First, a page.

Adams, mind you, is some physical specimen at 6 feet 7 ¼, 322 pounds, and hails from Farrell, Pa. It was his dream to become a member of the Pittsburgh Steelers. He knew the team was interested after he had contacted them in advance of the draft to express his desire to play for them, and to explain his personal conduct, but even he thought he blew his chances of realizing that dream when he tested positive for marijuana at the combine.
Here’s my problem with all this: one would think the Steelers would be sensitive to picking up a potential problem player after what has gone down in recent years with off-the-field misbehavior involving Ben Roethlisberger, James Harrison, Jeff Reed, Plaxico Burress, Santonio Holmes, Cedrick Wilson and Hines Ward, just to name a few of the more publicized cases.
I watched baseball and basketball games on TV throughout the NFL’s three-day draft, checking in on the draft from time to time just to see how it was going. It seems to me that I have been hearing the same talking heads examining the draft prospects in depth for the last six months. If I’m going to spend any considerable time at Radio City Music Hall it will be to watch the Rockettes dancing on the stage.
The Steelers were thought to be desirous of drafting Dont’a Hightower, a linebacker from Alabama, on the first round, but they drafted DeCastro instead and Hightower went on the next pick to the New England Patriots. Hightower is a linebacker and he’s sure to have more of a visible and measurable impact on the Patriots than DeCastro will with the Steelers. It’s the difference in their positions and how most observers see the game.
There were some developments I didn’t understand any more than the Steelers selecting Adams on the second round.
I don’t understand why the Washington Redskins drafted two top-notch college quarterbacks. With the second pick in the first round, they, of course, chose Robert Griffin III of Baylor. Then, in the fourth round on Saturday, the Redskins selected Michigan State’s Kirk Cousins. How is Griffin to interpret that decision?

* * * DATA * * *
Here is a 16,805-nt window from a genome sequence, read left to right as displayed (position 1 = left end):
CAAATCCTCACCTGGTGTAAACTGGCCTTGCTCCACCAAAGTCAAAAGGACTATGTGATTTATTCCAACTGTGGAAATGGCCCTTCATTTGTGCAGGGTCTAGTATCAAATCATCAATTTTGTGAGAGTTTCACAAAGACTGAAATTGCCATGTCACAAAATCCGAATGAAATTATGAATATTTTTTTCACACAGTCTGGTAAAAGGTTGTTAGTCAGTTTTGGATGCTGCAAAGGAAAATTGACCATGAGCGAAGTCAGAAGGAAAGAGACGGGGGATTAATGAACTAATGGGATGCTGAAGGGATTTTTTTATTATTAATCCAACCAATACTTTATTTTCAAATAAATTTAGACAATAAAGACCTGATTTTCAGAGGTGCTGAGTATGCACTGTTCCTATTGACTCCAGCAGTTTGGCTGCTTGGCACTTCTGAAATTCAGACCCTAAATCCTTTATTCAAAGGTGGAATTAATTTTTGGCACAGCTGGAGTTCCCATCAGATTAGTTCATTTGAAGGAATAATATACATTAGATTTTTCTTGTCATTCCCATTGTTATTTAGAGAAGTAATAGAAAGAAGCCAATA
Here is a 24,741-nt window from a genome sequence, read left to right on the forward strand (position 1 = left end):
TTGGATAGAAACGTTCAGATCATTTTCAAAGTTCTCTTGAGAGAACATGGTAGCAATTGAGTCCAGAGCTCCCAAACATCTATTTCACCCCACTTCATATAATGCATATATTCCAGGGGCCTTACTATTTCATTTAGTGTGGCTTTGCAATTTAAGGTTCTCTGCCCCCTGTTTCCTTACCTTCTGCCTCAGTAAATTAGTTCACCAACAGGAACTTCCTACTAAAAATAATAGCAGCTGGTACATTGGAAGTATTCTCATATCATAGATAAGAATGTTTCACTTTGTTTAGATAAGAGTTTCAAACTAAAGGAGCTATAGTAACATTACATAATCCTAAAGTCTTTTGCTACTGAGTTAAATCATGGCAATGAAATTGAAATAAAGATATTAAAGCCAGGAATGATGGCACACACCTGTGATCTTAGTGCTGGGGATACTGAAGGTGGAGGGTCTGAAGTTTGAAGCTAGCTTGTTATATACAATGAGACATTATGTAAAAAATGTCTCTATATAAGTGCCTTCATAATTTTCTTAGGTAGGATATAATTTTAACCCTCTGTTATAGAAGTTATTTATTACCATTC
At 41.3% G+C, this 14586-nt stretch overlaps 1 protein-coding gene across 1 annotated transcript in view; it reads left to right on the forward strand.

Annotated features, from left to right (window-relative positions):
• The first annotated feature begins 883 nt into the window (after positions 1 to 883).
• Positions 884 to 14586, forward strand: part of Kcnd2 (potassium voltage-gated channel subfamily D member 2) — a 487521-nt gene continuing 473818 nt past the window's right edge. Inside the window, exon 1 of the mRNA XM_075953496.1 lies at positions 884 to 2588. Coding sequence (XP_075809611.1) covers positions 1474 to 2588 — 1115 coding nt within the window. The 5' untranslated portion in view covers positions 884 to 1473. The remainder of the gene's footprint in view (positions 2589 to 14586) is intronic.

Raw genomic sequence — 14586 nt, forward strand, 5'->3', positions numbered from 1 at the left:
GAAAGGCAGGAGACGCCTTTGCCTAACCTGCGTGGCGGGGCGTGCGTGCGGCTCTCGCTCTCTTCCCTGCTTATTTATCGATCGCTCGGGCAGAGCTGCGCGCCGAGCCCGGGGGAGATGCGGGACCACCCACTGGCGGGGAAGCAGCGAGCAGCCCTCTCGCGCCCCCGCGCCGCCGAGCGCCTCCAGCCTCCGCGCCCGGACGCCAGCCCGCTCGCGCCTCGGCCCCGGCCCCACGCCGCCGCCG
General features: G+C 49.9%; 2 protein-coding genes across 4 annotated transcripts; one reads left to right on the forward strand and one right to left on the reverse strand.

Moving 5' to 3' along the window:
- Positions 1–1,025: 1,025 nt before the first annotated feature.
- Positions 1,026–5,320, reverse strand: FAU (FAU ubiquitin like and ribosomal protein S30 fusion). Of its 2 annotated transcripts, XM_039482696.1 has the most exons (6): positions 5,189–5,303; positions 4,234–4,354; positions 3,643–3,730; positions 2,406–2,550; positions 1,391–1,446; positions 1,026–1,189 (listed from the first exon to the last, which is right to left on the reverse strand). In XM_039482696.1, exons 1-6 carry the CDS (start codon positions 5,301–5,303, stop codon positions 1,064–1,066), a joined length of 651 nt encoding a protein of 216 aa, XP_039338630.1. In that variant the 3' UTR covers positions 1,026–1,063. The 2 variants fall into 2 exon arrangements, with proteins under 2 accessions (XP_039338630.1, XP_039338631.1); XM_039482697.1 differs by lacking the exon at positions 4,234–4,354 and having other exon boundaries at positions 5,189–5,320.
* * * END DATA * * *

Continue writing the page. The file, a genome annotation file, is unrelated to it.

I would have liked to have seen the Steelers pick up a young quarterback like Cousins to groom as Big Ben’s eventual successor.
Then, too, it was mentioned that the top pick, Stanford quarterback Andrew Luck would have to learn a new offensive scheme under offensive coordinator Bruce Arians with the Indianapolis Colts.
They said Luck had been such a success with the West Coast offense employed at Stanford.
If the Colts are virtually starting over with a new front office and a new coaching staff at Indianapolis in the post-Peyton Manning era, why not go with the West Coast offense that Luck has thrived in rather than the system favored by Bruce Arians?
The same thinking applies to the Pittsburgh Steelers. Why do Ben Roethlisberger and the rest of the Steelers have to learn a new offense under new offensive coordinator Todd Haley?
The Steelers’ offense was good enough to win one Super Bowl and get to another. Haley is a bright young coach and it’s his full-time endeavor and it would seem to me that it would be easier for him to learn the language of the Steelers’ offensive system, and tweak it a little to get in some of his favorite plays, than it would be for the entire team to learn a new playbook.
I felt the same way when Chuck Noll brought Joe Walton to the team as its offensive coordinator back in 1990, and the entire team, starting with quarterback Bubby Brister – who wasn’t the brightest light bulb in the room – had to learn a new playbook. They weren’t happy with that and it didn’t work out successfully.
I fully expect that ESPN’s Mel Kiper & Co. will begin dissecting the 2013 draft any day now.
Pittsburgh sports author Jim O’Brien has a series of “Pittsburgh Proud” books available at his website www.jimobriensportsauthor.com He can also be found on Facebook and LinkedIn.